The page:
As round two of the Rod Blagojevich trial approached, I called one of the city’s most prominent criminal defense lawyers. I had published my conversations with him last summer (see here and here), and reading his insights now confirms my trust in his instincts—with the exception of his prediction that the government would retry the ex-gov’s brother, Robert Blagojevich.
This veteran attorney has so many previous professional and personal ties to players in the case that he insisted I not use his name. Here’s his take on the second trial, which opens with jury selection today.
Will Blago testify this round?
I’d be shocked. There’s too much out there—hundreds of tapes, talked on TV 47 times, wrote a book. Even the most amateurish lawyer can cross examine him and really hurt him.
Blago’s brother Rob, who did testify during round one, has been telling reporters that his brother should do likewise.
His brother is not a lawyer. The jury liked Rob—they saw him as a lieutenant colonel in the army, not a professional politician like his younger brother.
Robert has said that he might show up in the courtroom for part of the trial. Will that help Rod?
It’s better to have him there than not.
What will the prosecution be looking for in jurors?
Middle-aged men tend to be pro-prosecution. Remember at last summer’s trial the one holdout was a woman. I think the defense will look for African-Americans, especially women. Generally speaking, Blago thinks black people like him.
So should the prosecution try to keep African-American women off the jury?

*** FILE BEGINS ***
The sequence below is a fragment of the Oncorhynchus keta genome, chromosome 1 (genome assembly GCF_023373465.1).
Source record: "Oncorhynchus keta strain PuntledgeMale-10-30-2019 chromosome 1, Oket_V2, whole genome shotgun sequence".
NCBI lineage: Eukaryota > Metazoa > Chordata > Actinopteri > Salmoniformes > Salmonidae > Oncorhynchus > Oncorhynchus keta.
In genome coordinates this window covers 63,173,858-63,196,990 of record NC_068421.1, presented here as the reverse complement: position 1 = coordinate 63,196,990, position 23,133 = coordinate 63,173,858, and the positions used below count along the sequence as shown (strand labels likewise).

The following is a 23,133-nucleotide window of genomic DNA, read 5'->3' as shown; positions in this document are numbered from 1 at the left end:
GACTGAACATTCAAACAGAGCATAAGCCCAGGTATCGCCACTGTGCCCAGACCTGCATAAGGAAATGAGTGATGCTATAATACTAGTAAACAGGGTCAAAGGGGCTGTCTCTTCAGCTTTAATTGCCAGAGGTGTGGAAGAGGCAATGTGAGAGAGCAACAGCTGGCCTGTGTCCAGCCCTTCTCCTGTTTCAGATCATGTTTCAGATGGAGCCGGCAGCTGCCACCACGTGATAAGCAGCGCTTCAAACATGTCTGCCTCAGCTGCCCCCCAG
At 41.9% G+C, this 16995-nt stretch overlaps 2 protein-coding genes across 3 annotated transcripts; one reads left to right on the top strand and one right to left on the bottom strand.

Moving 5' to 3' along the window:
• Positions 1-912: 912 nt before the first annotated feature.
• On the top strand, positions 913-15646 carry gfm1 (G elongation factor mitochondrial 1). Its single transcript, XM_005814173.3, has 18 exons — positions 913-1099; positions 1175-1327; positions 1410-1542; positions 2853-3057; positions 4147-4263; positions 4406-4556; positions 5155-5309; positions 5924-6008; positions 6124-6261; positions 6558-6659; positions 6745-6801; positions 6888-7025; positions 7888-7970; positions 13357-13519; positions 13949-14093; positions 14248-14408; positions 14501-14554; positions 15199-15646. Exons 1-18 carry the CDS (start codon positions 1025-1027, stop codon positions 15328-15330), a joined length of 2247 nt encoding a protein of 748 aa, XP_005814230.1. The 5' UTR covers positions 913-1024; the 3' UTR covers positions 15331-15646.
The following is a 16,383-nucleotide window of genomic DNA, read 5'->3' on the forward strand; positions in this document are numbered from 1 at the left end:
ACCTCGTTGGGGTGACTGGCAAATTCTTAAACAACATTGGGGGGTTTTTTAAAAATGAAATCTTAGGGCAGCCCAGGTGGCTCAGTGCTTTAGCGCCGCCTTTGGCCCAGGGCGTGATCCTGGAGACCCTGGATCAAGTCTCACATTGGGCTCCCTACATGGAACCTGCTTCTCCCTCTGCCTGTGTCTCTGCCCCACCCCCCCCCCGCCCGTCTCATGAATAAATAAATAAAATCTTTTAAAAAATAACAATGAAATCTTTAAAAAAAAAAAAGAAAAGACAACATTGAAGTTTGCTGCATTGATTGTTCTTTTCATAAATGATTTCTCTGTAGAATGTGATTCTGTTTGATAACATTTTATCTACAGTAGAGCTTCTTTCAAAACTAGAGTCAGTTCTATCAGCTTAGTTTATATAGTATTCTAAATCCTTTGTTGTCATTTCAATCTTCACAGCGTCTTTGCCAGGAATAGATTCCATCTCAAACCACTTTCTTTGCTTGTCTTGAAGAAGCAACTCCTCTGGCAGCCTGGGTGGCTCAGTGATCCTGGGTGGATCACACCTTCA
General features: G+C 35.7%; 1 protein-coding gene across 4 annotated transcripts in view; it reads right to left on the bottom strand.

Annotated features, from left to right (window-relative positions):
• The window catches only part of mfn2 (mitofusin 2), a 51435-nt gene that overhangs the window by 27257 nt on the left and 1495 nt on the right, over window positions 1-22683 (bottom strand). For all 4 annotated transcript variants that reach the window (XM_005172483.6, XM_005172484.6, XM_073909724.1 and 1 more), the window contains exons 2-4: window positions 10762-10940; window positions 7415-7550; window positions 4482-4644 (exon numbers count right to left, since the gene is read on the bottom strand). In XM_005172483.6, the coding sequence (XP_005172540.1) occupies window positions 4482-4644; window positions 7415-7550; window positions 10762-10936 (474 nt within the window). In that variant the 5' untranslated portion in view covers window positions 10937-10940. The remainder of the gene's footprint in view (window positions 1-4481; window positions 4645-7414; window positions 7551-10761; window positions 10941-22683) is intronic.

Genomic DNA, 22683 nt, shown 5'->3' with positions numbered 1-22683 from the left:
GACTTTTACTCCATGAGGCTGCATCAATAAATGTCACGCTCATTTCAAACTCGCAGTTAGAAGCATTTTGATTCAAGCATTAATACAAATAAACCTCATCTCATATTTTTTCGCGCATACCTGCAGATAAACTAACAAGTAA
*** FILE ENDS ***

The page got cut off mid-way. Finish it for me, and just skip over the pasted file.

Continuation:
I think they should have in round one. It matters less now because Sam Adam Jr., the lead lawyer in the first trial, was half African-American. Now the defense team is two white men and one white woman.
Will either side call the big names that have attached to this case—for example Jesse Jackson, Jr. or Rahm Emanuel?
On the defense side, it depends on how panicked they are. How do you put an African-American on the jury and then attack Jackson? As for Rahm, he’ll eat the defense lawyers alive. He’s smart; they’re not.
Are you saying the defense lawyers, Sheldon Sorosky and Aaron Goldstein, are dumb?
Dumb is not the right word. They are extraordinarily inexperienced.
Will the defense suffer from the absence of the Sam Adam father-and-son team?
[Adam] Sr. is one of the smartest men I ever met, very bright and crafty. Jr. is not the greatest lawyer in the world, but he has such good instincts. He’s not a good lawyer, but he’s talented, and he’s so good with people that he doesn’t have to be a good lawyer. Nobody on either side this time is as good with juries as Sam Jr.
Will Judge Zagel be as tough on the defense as he was in round one?
Zagel threatened, but he never followed through. He is extraordinarily smart. He saw in the Adams a threat. No federal judge is going to allow anyone to run his courtroom. It’s the nature of being a federal judge. Adam [Jr.] tried to, and Zagel would let him go only so far. [The new defense lawyers] won’t run anyone’s court, so [Zagel] will be easier on Sorosky and his associates.
You told me last summer that Rod would serve five years on the one count on which he was convicted, but a maximum of six-and-a-half years no matter how many other counts he was convicted on.
I think he’ll get six-and-a-half no matter how many more counts they get him on, but he could get more. Rod is incapable of saying he did anything wrong; because of his nonsense there is no way to cut a deal. If he had walked out of the courtroom last August, kept his mouth shut, he could have cut a deal for four to five years. Instead he responded with a tirade, and the Adams were worse than Blago.
The government has streamlined its case to make it less boring and confusing to jurors. Should this help win convictions?
I don’t think they streamlined it enough. They should have dropped more of the counts. [There are now 20 counts; in the first trial Blago faced 24.]
The first trial lasted two and one half months. How long will this trial last?
Five to six weeks.
What will the outcome be?
He’ll be found guilty on most of the counts.
Photograph: Chicago TribuneEdit Module